A very safe solution is to add a braking circuit. I've tried that with motors blowing up VFDs used with long conveyor belts (lots of inertia) - the motors were pumping supply above input voltage and above max voltage of the VFDs. When you switch off the triac you have to connect a resistor [bank] across your winding to safely dissipate the power. This will prevent energy blowing up your triac. You can try different resistor values for different braking speeds.

Of course you can try a "bigger", more expensive triac, but braking may be more cost effective depending on your exact machinery.

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  • \$\begingroup\$ Uhm... I think it is different. The Triac switches off "naturally", when the current falls to 0 (it is impossible to switch them off earlier). In fact, the resulting wave is reasonably clean. Moreover, the failure does not happen when "braking", it is sufficient to simply run the motor. \$\endgroup\$ – linuxfan Jan 23 '18 at 13:50
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    \$\begingroup\$ Yes. It switches off and goes to blocking, but it can only block until its breakdown voltage. The energy must go somewhere. \$\endgroup\$ – filo Jan 23 '18 at 14:08
  • \$\begingroup\$ I understand, but the new triacs are rated 1200 volts (voltage I've never seen around). There must be something related to what you are saying about breakdown, especially on the opposite tap of the motor (the one not driven). But how is it possible to heat varistors without seeing anything on the scope? \$\endgroup\$ – linuxfan Jan 23 '18 at 14:19
  • \$\begingroup\$ Remember that triacs also have a dv/dt limit (how fast the voltage can rise and not blow up the device). \$\endgroup\$ – filo Jan 23 '18 at 16:54
  • \$\begingroup\$ @linuxfan Why do you think the voltage isn't going up to 1200 volts? I'm not familiar with mains voltage motors, but when switching off a 5V coil without a snubber you can get 100V+ spikes - it's not implausible that on 240V you could get 5000V+ spikes. \$\endgroup\$ – immibis Jan 24 '18 at 6:14
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If it's an AC induction motor, which it sounds like from your description, you can't expect to reliably control the speed this way (there are exceptions for tiny motors < 100W, in ceiling fans or HVAC pumps).

You need to control the AC frequency : the controller you need is a Variable Frequency Drive. (Most of these are designed to control 3 phase motors; you need one that can drive a single phase (or split phase, that's what the capacitor is for) motor.

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  • \$\begingroup\$ Or I could use a brushless DC motor, right? Please reply to my question, your answer does not address my problem. \$\endgroup\$ – linuxfan Jan 23 '18 at 13:53
  • \$\begingroup\$ I agree here. 1hp is best controlled with a VFD. \$\endgroup\$ – lakeweb Jan 23 '18 at 16:59
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You may be using 'snubberless' triacs but you still need to include a snubber to keep the voltage within limits when driving an inductive load.

see section 1.2 of this app note: http://www.st.com/content/ccc/resource/technical/document/application_note/38/88/44/b8/2c/26/44/b8/CD00004096.pdf/files/CD00004096.pdf/jcr:content/translations/en.CD00004096.pdf

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At 230V and standstill of the motor, you have a gate current of 230mA to the triac. Peak gate current is 4A for the BTA16, but it's better not to overstrain this. 100mA is sufficient in all cases.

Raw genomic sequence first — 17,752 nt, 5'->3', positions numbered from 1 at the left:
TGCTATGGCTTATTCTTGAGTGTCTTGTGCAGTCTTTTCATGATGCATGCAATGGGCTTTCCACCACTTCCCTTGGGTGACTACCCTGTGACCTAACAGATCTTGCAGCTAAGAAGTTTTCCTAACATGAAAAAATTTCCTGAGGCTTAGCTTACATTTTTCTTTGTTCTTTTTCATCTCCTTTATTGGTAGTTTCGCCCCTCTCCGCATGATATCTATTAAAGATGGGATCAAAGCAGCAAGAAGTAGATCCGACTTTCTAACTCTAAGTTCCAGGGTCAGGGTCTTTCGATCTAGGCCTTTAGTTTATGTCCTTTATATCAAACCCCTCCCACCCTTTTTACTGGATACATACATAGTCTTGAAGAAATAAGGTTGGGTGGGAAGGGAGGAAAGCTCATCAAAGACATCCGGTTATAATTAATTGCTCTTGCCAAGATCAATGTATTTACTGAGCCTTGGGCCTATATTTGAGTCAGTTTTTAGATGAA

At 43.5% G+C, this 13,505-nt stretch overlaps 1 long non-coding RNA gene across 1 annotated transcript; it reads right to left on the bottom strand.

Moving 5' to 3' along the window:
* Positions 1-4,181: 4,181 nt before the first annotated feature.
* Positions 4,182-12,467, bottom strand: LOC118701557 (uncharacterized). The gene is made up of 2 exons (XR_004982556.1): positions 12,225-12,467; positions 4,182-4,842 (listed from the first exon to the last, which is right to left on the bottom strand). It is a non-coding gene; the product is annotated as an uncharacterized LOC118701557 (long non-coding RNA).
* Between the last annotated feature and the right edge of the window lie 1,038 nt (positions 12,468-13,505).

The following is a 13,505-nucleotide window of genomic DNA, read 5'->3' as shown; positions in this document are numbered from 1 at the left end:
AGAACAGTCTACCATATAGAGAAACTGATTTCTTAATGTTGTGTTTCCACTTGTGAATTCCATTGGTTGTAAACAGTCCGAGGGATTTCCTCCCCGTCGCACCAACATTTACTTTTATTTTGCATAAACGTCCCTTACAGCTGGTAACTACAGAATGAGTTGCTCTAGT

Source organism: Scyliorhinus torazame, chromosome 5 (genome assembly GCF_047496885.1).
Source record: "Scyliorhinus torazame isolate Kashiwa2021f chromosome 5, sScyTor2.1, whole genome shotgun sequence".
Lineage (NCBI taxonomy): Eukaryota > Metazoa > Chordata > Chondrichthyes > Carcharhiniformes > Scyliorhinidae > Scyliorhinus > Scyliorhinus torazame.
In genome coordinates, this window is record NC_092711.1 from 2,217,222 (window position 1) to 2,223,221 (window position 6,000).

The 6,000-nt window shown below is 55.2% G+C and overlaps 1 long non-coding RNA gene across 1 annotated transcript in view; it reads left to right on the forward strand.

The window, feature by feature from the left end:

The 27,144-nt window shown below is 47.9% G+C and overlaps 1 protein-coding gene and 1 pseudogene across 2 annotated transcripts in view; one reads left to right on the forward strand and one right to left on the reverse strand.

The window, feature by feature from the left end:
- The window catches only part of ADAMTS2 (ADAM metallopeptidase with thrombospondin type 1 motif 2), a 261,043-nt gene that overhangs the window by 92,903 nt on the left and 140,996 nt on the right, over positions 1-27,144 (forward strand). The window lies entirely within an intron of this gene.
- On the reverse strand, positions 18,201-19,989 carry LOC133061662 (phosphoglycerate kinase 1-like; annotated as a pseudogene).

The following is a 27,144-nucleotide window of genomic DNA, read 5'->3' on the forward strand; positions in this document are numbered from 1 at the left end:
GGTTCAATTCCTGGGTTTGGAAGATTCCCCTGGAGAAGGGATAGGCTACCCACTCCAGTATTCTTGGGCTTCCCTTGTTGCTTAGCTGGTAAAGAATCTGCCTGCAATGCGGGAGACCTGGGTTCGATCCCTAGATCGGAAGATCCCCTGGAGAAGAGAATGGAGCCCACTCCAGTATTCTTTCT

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  • \$\begingroup\$ Thank you, I didn't think at this. I will check, then I will let you know. \$\endgroup\$ – linuxfan Jan 23 '18 at 13:51
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In addition to adding a snubber circuit as suggested by @TEK, you should prevent switching directions without some off time in between. You don't need to wait for the load to coast to a stop, but you should allow time for the motor's magnetic field to diminish. My guess is that 150 to 500 milliseconds would be sufficient.

Reducing the voltage as a means of speed control is actually reducing the torque capacity of the motor. Look at my answer to this question for additional information. There you will see why this method of speed control is usually used only for fan and centrifugal pump loads. It can be used for constant torque loads over a very limited speed range, but there will be a risk of overheating the motor. The motor will tend to stall if the speed is reduced too much.

Since speed reduction is achieved by reducing the motor's torque capacity thus allowing the load to make the motor slow down, there will be little or no speed reduction at no load or with a very light load.

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  • \$\begingroup\$ Thank you for your answer. My problem is not related to speed control, or "switching direction without off time in between". Everything is OK when the TRIACs are not broken. The problem is that the TRIACs burn, even without big solicitations. I need a way (probably snubbers) to reduce spikes, avoid parasitic triggering, protect TRIACs and make the board reliable. With the new 1200V TRIACS the board seems OK @230V AC, but I am not satisfied because I know I am on the edge, and I can not trust that the 230V mains are always clean and stable. \$\endgroup\$ – linuxfan Jan 24 '18 at 5:50
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Not sure if you were able to resolve this problem. I had a similar problem and was a able to solve it by adding a 4.7mH inductor in series with the Triac connection to the motor. I don't think you need such high ampere triacs.

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  • \$\begingroup\$ Thank you Manish, I did too think at an inductor, but I wasn't sure. In the meanwhile, I made some progress by using triacs and optocouplers with higher voltage rating. Due to the motor+capacitor, the voltage can rise up to 1200 volts... \$\endgroup\$ – linuxfan Jul 17 '18 at 16:53